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Thread: Finnish fighter replacement revisited

  1. #1
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    Finnish fighter replacement revisited

    It seems the Finnish fighter replacement thread is one of those that mysteriously disappeared...


    As luck would have it, it would be a Royal Air Force Typhoon that ultimately took down Tsar and I in Vodka 3. Within minutes of starting the fight, Vodka 1 and Vodka 2 were taken down before we even knew our flight was under attack. As Tsar started to maneuver our aircraft, trying to evade an enemy we couldn’t see, a Typhoon coordinating with an F-22 quickly and unceremoniously dispatched us.
    http://www.scout.com/military/warrio...-f-22-and-f-35

    No doubt F-35 is the "front-runner" -- however considering the above, if you replace the 5. gen fighter in that scenario with a modern AEW&C like GlobalEye, Gripen may still stand a chance.

    As mentioned previously, if Sweden wants to win this they should:

    1. Offer joint purchase and operation of 4-5 Globaleye
    2. Offer to share airbases, but in addition also pool spares and perhaps even ammo
    3. Offer a "growler" variant
    4. Offer to share tanker capabilities.
    5. Longer-term, co-develop stealh UCAV together with other partners.

    The importance of basing should not be underestimated. With F-35 the costs may be so high for Finland that they probably cannot afford more than one airbase. Even if well protected a massive surprise attack should be able to knock it out. Finland can only activate their road bases if they suspect an attack is imminent, however this may not be the case (there is a reason why it's called "surprise attack".)

    Costs of operating 42 F-35 in Japan are estimated to: 40 billion Yen per year (357 million USD)

    http://www.asahi.com/ajw/articles/AJ201704280005.html

    Australia is purchasing missiles for their Growlers to perform SEAD: https://www.flightglobal.com/news/ar...lian-g-436761/

    In addition the USN keep purchasing Growlers. Thus it seems quite clear they believe that non-5th gen fighters can still play a role in the demanding SEAD/DEAD mission.

  2. #2
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    So they are here to choose for a fighter and you want them to buy a plethoric armada?

    Hint: who recently named the F35 an F/A/B/RC/EW/AWAC 35?
    Would Seems perfectly suited here, no?

  3. #3
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    “The recent US Tomahawk strike into Syria demonstrates that fixed airfields could be destroyed or made unusable for a short period of time."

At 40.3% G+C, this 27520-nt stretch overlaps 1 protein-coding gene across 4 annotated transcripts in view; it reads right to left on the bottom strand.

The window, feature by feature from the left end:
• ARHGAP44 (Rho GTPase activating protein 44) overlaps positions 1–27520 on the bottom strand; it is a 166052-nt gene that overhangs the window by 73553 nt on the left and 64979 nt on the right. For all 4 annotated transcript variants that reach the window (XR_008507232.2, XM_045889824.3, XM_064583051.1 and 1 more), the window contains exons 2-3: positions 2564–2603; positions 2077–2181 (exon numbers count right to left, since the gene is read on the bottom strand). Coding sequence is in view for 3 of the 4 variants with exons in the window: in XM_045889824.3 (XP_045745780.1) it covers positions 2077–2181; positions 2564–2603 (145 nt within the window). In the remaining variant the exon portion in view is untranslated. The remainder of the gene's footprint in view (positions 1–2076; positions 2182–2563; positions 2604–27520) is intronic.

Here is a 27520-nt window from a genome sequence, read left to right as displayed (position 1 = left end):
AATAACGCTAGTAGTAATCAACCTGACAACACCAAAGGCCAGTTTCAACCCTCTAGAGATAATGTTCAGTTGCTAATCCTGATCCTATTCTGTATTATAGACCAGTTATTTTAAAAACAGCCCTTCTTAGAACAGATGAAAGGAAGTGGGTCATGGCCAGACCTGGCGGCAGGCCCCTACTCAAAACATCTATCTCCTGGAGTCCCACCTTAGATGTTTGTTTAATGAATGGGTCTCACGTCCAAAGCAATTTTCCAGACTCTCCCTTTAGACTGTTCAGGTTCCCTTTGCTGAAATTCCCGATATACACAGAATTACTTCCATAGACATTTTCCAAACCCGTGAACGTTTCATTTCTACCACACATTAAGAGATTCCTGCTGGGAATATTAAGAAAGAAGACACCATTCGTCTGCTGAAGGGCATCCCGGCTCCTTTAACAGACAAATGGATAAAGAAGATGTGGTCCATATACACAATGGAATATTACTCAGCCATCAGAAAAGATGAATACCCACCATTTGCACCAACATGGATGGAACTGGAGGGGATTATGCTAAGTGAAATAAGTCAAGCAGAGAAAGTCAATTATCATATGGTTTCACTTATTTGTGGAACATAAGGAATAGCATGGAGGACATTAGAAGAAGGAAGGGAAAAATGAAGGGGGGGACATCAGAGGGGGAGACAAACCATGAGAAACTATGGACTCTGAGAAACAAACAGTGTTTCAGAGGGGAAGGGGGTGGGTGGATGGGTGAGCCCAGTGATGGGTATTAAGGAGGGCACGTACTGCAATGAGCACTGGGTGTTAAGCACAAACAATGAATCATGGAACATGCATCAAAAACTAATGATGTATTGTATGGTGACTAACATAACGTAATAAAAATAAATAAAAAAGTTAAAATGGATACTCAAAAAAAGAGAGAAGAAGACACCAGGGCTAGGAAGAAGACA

http://www.defensenews.com/articles/...-in-every-f-35

    This is supporting what I've said previously; it may be dangerous for Finland to purchase a few F-35 and put them in one airbase -- especially considering the capabilities of the neighbour. An F-35 that cannot get airborne is useless.

    F-35B is in any case not an option for Finland -- way too expensive.

  4. #4
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    @Tomcat

    Is there nothing else to be considered when replacing fighters other than the only possible choice, whatever the factors involved, is F-35?

    @Loke

    Regarding basing all F-35's in one place, would that be due to the likely cost of buying and operating F-35? What if an alternative were chosen where more aircraft at 2 bases was affordale, wouldn't an aggressor just zap 2 airbases rather than 1?
    Sum ergo cogito

  5. #5
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    Regarding basing all F-35's in one place, would that be due to the likely cost of buying and operating F-35? What if an alternative were chosen where more aircraft at 2 bases was affordale, wouldn't an aggressor just zap 2 airbases rather than 1?
    Yes, buying and operating "a large number" (i.e., 50 or so) F-35 is very expensive, and Norway which has a much stronger economy than Finland will operate their F-35 from one base in central Norway (although there will be a forward base with around 4 F-35 for QRA, in Northern Norway). I may be wrong but I doubt Finland can afford to operate more than one airbase.

    It seems to me it will be a much more challenging operation to take out two airbases in two simultanous surprise attacks, than to take out just one. The keyword remains "surprise"...

    What they could also do was to make an agreement with Sweden that in case the Finnish airbases are knocked out Finland could on very short notice get access to a certain number of Swedish Gripen E, and vice versa; after a surprise attack on Swedish airbases Sweden could get access to Finnish Gripen E. However such an agreement is of course not there.

  6. #6
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    It anticipates beginning the formal selection process in early 2018, when it will send a request for quotation (RFQ) to five manufacturers. These are Boeing, BAE Systems (representing Eurofighter), Dassault, Lockheed Martin and Saab, for their respective F/A-18E/F, Typhoon, Rafale, F-35 and Gripen E.